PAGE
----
NSA whistleblower Edward Snowden opened the Free Software Foundation’s LibrePlanet 2016 conference on Saturday with a discussion of free software, privacy and security, speaking via video conference from Russia.

Snowden credited free software for his ability to help disclose the U.S. government’s far-reaching surveillance projects – drawing one of several enthusiastic rounds of applause from the crowd in an MIT lecture hall.

“What happened in 2013 couldn’t have happened without free software,” he said, particularly citing projects like Tor, Tails (a highly secure Linux distribution) and Debian.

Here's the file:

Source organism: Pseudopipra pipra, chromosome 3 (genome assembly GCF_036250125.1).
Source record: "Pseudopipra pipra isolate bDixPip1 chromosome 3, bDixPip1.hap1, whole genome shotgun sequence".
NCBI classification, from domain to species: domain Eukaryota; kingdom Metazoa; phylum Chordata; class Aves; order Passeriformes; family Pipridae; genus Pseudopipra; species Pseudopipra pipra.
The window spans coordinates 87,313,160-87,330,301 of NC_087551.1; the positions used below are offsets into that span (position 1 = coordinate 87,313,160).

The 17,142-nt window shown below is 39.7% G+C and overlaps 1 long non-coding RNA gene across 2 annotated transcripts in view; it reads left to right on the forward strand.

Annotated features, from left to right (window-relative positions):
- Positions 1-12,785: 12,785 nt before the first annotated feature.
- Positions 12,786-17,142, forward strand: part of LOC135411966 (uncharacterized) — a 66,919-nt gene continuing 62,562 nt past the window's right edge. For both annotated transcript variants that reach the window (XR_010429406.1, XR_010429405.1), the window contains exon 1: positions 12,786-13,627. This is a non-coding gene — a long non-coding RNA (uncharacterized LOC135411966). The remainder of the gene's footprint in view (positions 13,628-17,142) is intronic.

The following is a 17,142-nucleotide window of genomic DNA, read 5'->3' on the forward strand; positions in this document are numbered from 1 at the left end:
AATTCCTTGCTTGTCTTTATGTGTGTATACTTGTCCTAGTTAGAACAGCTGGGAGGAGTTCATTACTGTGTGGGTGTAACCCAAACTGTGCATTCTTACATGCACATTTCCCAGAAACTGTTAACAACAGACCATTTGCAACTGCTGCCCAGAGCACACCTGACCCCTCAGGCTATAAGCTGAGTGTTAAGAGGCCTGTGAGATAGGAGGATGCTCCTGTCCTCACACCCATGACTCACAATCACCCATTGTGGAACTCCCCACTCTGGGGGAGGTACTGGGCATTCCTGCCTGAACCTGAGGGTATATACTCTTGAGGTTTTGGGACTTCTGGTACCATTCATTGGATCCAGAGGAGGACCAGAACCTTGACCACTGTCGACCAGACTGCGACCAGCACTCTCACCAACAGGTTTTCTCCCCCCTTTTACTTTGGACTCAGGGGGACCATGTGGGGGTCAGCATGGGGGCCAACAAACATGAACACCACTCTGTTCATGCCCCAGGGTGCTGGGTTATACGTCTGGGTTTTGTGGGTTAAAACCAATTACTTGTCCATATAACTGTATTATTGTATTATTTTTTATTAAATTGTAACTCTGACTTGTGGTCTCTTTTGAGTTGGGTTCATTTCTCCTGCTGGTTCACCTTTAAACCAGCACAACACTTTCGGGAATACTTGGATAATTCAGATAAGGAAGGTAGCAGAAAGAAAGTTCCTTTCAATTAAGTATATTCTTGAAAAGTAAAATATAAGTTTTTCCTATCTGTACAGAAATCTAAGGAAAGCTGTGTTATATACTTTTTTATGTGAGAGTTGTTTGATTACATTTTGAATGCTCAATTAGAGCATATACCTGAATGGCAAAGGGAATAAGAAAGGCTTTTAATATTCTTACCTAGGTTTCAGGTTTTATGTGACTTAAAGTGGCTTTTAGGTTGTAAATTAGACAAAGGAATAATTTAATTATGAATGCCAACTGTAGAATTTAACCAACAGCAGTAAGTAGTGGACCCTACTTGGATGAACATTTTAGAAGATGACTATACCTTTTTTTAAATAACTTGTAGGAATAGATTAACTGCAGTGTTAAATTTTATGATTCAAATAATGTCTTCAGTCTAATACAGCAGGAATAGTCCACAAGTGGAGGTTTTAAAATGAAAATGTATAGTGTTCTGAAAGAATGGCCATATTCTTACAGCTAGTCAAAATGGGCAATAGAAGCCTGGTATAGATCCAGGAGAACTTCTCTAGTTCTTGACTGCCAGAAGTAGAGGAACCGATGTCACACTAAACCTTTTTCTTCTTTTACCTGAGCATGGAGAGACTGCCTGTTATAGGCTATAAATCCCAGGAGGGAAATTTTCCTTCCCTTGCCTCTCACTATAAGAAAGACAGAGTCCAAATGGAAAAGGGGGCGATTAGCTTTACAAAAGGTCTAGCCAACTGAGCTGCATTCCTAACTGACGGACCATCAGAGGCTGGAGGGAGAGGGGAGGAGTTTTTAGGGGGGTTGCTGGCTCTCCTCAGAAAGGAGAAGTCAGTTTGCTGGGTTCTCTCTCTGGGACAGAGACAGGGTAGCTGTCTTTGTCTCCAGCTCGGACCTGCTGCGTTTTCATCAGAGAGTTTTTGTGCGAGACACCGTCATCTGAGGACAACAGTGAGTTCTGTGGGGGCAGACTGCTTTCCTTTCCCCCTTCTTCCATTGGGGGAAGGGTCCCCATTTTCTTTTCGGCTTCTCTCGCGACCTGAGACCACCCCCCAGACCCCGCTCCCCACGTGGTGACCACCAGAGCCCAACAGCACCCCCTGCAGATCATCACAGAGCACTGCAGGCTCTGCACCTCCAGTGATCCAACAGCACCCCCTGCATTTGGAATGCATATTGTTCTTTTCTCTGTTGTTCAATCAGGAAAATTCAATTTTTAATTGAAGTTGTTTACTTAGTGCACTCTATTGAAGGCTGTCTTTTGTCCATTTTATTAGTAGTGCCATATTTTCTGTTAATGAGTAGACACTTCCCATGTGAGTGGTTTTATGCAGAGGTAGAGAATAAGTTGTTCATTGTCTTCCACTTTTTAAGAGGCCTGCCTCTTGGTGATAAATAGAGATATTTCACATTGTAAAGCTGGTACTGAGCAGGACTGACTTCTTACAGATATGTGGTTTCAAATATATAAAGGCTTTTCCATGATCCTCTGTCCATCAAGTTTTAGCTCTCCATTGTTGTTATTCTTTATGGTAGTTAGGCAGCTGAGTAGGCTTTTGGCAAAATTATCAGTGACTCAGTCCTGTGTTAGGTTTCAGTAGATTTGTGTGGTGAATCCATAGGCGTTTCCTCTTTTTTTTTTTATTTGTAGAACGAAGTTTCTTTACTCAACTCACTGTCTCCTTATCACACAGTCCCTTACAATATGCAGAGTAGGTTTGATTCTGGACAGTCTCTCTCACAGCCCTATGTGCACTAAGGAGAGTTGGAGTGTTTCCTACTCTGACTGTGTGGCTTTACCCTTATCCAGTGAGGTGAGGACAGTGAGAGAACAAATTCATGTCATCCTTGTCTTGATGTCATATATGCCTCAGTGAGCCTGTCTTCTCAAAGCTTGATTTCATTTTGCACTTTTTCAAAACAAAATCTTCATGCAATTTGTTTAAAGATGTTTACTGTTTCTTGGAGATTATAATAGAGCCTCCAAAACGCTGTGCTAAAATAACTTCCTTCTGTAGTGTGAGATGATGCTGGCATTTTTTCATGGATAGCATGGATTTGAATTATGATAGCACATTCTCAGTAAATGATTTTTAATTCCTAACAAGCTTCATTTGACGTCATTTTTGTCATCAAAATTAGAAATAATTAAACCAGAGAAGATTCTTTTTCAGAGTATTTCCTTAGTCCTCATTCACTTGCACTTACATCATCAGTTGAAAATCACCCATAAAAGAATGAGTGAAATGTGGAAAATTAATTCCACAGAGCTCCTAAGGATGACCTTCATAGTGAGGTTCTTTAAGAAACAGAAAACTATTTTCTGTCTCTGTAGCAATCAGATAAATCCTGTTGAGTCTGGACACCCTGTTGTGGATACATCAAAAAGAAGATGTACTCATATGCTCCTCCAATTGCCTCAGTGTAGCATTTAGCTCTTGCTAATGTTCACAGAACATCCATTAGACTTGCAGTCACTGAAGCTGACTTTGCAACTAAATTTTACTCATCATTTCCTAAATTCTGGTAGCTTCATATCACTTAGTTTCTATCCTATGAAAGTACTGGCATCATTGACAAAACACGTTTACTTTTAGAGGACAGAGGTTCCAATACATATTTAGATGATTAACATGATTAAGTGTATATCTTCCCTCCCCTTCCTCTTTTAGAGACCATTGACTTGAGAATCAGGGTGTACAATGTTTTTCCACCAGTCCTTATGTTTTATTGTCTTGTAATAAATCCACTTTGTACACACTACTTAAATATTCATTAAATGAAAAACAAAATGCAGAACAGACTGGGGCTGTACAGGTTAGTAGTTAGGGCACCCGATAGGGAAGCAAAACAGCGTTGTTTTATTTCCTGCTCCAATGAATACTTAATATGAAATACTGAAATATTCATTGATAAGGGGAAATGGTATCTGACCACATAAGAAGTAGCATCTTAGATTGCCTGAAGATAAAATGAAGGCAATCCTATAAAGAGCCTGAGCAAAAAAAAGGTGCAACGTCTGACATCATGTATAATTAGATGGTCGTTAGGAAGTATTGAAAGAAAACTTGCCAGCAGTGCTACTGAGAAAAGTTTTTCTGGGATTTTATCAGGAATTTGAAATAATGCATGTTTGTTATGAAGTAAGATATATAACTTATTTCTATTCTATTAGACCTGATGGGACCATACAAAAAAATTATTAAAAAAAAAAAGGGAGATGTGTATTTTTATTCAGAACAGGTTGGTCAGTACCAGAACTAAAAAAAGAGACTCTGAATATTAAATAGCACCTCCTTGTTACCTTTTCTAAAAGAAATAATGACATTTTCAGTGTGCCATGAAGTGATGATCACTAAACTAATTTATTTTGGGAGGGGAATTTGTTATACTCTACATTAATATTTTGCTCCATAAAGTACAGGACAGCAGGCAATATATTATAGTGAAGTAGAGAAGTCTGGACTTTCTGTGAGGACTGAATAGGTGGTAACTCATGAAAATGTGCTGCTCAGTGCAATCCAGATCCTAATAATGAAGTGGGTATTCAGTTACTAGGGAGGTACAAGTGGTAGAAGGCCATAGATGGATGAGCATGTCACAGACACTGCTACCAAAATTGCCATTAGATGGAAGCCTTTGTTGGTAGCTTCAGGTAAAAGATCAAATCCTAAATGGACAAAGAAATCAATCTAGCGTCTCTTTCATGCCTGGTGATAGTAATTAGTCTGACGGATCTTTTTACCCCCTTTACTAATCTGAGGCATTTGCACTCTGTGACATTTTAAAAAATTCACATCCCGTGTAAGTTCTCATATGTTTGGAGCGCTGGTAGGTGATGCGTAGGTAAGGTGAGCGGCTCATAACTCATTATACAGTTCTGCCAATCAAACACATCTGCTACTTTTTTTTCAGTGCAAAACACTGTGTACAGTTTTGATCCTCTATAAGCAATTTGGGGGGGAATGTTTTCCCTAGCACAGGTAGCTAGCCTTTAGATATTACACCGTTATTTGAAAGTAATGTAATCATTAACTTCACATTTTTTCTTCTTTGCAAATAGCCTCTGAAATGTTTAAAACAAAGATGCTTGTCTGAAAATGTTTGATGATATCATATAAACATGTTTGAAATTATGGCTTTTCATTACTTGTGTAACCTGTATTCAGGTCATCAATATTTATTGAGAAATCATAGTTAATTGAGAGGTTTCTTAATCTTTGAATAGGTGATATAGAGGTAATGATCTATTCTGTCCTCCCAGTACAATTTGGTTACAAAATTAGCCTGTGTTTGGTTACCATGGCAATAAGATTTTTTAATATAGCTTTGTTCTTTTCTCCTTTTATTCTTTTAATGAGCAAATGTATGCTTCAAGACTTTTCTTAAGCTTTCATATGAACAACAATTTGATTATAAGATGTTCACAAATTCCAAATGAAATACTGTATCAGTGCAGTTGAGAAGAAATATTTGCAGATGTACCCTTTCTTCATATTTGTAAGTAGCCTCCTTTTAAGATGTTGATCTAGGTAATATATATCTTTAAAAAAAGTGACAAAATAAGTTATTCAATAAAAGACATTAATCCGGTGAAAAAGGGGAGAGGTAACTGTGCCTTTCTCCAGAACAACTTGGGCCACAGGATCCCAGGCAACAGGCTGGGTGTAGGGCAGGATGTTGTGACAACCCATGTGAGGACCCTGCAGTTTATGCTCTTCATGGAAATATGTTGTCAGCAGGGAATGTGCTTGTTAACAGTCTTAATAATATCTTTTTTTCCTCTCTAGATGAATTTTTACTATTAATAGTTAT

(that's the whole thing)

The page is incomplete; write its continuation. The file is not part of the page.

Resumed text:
Snowden argued that free software’s transparency and openness are cornerstones to preserving user privacy in the connected age. …

10 Tales Of Haunted Irish Castles

For such a small island on the outskirts of Europe, Ireland has a ludicrous number of castles. In fact, Ireland has so many castles that it may often be cheaper to buy a breathtaking castle in the countryside than a small apartment in Dublin. But with such a bloody history on the island, it should come as no surprise that many of these castles are allegedly haunted by troubled or malevolent forces.

10. Carrickfergus Castle ~ County Antrim

Carrickfergus Castle is an impressive Norman stronghold located just outside Belfast in Northern Ireland. Built between 1180 and 1205, the castle has been occupied by the Irish, English, Scottish, and even the French due to its strategic location on the northeast coast.